Corporate culture should remain the same across geographical regions and empower the people to be high performers. If you have the right high-performance culture, it will make for a high-performance company. You should have a very visible “Company Way” of doing things, a way that can be recognized by employees, management and customers regardless of where the company is located.
ONE COMPANY- One Culture should be your mantra however many leaders dilute the culture by not having the fortitude to infuse the full nature of a high performance culture into the DNA of their company. Offices are decorated differently, logo guidelines are not enforced, color palettes are not provided, communication methods are loosely driven and programs that drive respect are missing from the daily patterns.
There are a number of basic elements necessary for a sustainable high-performance culture:
Most meetings DON’T work! I do not have hard facts to support this premise but in 2010, someone estimated there were 11 million meetings held every day in North America. This calculates out to over 3 billion meetings per year where two or more people congregate to supposedly accomplish something. For fun, let’s assume each meeting is 30 minutes long resulting in approximately 90 billion minutes or 1.5 billion hours spent in meetings each year.
When we add dollars to the equation, it really becomes scary!
With a minimum hourly rate per person of $25 per hour and an average of three people per meeting, we can extrapolate an hourly cost of $75 per hour. Granted these are hypothetical but they do make the point that meetings are costly; 1.5 billion hours X $75 per hour = $112.5 BILLION per year.
Ron McIntyre, coauthor of Together Works: The Ultimate Guide to Effective Ecollaboration, introduces an excerpt from chapter one of the Kindle book released on February 6, 2014 in Amazon. These are the first three myths of seven that form a foundation from which the authors discuss very practical tips for engaging in effective ecollaboration.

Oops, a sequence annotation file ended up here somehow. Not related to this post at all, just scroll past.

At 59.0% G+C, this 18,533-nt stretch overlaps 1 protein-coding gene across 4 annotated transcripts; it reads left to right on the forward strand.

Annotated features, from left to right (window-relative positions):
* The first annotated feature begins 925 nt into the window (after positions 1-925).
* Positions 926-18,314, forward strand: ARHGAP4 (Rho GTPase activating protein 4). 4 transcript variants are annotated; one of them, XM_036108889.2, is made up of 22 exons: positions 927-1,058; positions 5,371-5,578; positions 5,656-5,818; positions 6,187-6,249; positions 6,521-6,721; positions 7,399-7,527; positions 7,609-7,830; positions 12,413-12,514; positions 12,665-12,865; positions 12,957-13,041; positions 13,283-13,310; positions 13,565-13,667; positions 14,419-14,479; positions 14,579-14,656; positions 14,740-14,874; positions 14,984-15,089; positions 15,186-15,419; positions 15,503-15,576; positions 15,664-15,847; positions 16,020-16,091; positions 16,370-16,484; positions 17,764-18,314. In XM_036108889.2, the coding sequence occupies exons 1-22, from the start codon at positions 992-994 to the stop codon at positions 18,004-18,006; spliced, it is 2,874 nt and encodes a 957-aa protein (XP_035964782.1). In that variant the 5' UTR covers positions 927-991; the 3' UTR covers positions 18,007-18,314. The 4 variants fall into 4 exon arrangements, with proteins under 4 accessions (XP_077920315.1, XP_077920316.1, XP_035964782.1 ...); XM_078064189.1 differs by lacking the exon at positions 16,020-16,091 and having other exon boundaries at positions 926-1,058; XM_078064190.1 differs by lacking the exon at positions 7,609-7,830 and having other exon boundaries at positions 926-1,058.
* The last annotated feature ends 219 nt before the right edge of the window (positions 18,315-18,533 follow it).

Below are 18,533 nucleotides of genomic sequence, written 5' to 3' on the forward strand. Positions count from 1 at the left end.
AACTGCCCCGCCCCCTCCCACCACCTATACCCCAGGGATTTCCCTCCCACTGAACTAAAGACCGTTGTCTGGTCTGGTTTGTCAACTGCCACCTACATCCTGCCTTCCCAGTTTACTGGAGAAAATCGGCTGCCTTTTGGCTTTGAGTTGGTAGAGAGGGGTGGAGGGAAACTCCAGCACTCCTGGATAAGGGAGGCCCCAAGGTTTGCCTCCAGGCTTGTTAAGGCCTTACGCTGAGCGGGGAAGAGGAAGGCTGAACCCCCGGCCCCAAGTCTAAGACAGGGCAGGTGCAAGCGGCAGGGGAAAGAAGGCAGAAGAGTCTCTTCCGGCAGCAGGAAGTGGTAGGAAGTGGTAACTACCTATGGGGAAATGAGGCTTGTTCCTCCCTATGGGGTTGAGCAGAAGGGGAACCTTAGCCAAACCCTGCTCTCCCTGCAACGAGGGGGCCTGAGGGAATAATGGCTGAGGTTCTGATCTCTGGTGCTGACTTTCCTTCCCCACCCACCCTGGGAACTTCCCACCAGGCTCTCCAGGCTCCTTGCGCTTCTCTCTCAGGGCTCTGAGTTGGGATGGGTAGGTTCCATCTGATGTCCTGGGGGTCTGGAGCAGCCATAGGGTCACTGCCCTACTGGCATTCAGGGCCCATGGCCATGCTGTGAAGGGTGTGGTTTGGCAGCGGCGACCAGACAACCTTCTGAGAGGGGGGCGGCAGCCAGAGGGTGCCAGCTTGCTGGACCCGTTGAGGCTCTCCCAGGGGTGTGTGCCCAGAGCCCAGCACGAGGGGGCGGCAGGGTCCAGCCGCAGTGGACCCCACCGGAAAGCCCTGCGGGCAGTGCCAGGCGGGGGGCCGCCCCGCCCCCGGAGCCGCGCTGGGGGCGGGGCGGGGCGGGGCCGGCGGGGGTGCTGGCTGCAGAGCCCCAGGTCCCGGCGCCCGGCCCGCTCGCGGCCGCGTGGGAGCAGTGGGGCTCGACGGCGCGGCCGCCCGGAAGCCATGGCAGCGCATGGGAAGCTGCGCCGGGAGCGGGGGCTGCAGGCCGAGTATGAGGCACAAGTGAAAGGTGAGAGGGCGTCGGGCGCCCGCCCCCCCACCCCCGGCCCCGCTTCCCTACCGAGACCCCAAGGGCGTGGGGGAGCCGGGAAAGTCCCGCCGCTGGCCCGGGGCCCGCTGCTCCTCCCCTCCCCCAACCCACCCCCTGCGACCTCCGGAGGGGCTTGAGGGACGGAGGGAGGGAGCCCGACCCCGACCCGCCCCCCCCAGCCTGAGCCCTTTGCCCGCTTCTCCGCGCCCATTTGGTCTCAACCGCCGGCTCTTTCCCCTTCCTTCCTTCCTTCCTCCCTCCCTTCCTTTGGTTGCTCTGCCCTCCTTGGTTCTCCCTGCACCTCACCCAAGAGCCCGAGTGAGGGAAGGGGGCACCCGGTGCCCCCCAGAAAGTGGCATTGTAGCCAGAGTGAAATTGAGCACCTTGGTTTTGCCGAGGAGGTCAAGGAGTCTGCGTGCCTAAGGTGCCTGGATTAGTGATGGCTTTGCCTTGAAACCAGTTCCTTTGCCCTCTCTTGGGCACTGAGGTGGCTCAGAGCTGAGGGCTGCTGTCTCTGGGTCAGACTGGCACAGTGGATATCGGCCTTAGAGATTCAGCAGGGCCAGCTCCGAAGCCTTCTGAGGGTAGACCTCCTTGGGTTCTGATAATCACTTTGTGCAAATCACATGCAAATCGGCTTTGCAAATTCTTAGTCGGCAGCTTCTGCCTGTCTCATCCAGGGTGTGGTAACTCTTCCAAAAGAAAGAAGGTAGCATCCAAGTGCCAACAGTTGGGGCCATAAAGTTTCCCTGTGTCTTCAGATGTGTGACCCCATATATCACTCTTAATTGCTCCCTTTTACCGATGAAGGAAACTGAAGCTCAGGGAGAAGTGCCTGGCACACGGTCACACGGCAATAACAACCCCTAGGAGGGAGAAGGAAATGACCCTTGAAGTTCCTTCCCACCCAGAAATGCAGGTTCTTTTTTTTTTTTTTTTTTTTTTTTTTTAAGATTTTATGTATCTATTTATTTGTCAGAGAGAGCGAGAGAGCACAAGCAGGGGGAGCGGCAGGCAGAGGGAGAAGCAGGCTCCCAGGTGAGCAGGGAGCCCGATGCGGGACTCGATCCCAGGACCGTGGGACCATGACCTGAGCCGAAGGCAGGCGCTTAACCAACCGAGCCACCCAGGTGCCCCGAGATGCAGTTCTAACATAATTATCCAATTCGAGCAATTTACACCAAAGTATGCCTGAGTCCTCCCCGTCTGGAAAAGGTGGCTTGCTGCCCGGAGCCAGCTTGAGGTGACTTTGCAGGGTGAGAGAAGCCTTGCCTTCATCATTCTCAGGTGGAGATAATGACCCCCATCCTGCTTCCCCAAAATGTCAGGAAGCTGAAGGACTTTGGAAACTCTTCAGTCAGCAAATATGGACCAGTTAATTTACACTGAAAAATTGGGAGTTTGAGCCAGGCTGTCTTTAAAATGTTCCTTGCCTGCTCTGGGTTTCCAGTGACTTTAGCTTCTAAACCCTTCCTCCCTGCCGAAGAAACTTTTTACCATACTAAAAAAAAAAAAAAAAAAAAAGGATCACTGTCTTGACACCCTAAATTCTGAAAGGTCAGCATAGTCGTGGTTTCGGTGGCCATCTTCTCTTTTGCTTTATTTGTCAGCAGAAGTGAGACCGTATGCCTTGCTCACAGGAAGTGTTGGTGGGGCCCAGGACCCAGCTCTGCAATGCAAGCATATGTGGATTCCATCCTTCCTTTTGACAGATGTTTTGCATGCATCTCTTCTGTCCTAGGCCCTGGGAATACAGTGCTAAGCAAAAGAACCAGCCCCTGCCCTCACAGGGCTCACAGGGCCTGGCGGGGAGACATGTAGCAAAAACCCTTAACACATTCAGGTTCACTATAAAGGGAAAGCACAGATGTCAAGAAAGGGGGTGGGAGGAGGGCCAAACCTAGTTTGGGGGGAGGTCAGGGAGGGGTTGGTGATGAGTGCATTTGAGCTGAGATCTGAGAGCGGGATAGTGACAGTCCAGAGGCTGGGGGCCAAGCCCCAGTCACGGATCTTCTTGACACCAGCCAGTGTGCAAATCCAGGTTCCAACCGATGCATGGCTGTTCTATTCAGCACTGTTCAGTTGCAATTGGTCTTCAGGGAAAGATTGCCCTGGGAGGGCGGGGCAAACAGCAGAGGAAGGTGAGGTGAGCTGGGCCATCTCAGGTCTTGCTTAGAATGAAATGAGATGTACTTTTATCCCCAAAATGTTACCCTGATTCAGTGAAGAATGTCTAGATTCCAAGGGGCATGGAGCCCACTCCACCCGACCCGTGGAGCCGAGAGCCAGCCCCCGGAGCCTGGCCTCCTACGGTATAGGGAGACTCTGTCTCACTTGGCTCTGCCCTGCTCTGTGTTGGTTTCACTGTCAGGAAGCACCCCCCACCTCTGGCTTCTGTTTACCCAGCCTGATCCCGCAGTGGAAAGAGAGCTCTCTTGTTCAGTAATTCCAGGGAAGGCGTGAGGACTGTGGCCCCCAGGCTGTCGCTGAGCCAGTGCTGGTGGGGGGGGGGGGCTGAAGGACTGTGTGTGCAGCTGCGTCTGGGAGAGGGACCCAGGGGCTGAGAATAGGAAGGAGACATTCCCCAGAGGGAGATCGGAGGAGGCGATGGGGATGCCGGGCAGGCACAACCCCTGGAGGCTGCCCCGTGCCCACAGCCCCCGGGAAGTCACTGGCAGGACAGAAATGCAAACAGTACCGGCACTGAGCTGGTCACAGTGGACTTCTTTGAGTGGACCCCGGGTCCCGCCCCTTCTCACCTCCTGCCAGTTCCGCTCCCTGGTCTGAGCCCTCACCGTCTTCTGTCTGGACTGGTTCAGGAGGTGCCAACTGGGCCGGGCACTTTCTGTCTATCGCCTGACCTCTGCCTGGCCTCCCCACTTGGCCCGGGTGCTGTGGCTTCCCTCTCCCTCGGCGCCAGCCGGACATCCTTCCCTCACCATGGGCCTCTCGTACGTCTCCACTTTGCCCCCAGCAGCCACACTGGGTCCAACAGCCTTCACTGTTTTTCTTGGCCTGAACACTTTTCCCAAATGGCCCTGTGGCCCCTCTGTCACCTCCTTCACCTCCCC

“Before looking in detail at the Keys to successful ecollaboration, we need to separate some facts from fiction. There are a number of myths about ecollaboration, positive and negative. Therefore, before sharing the benefits of our collective experience and insights, we will examine those myths to set a clearer basis for what follows. You will find direct and indirect references to these myths throughout the book.
Today, all companies deliver a Customer Experience. However, many times it isn’t always what the company intended. At the call center, it is often a poor customer experience with unmet expectations.
Does your company deliver the promised customer experience?
Do you have a document outlining what the Customer Experience is supposed to be?, No, that’s not surprising, few companies do. It is not a good excuse but all of us who don’t have a Customer Experience model in place are in good company.
According to a recent Forresters’’ report; while 90% of executives said that the customer experience was very important or critical, only 11% consider themselves to be very disciplined in their approach to customer experience. How many times does your customer go away with a bad experience?